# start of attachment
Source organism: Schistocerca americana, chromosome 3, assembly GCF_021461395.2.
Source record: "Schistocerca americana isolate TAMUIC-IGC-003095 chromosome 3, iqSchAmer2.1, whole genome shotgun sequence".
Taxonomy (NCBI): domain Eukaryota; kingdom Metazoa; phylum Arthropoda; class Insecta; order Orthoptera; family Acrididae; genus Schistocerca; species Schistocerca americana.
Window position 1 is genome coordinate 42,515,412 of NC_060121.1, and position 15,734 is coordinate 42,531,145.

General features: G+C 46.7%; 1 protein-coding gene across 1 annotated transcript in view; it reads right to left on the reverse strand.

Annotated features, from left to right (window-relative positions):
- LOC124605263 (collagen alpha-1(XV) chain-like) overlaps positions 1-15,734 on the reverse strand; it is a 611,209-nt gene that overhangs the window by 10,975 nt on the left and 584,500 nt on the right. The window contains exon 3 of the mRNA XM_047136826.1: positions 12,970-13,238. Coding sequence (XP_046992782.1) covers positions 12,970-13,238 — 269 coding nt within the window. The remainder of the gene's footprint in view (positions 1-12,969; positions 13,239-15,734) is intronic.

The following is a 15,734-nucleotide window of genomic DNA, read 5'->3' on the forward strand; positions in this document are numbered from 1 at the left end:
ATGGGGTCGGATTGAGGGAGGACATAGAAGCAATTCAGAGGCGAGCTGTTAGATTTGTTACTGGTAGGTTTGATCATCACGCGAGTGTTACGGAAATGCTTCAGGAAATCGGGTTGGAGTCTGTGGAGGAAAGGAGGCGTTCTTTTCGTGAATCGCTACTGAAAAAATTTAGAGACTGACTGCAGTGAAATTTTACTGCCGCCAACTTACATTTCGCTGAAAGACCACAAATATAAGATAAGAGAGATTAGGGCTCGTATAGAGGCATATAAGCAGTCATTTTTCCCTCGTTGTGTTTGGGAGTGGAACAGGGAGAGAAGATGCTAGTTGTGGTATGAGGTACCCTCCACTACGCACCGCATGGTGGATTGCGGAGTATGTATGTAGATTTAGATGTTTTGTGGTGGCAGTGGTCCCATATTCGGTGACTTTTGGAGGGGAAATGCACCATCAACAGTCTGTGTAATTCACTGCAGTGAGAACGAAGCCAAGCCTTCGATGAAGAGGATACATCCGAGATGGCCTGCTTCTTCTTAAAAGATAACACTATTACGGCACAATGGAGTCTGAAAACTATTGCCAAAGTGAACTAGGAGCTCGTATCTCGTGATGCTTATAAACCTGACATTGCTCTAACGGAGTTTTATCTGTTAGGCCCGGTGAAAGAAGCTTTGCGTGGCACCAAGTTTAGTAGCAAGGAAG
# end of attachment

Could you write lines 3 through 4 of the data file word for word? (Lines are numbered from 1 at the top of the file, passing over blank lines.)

Taxonomy (NCBI): domain Eukaryota; kingdom Metazoa; phylum Arthropoda; class Insecta; order Orthoptera; family Acrididae; genus Schistocerca; species Schistocerca americana.
Window position 1 is genome coordinate 42,515,412 of NC_060121.1, and position 15,734 is coordinate 42,531,145.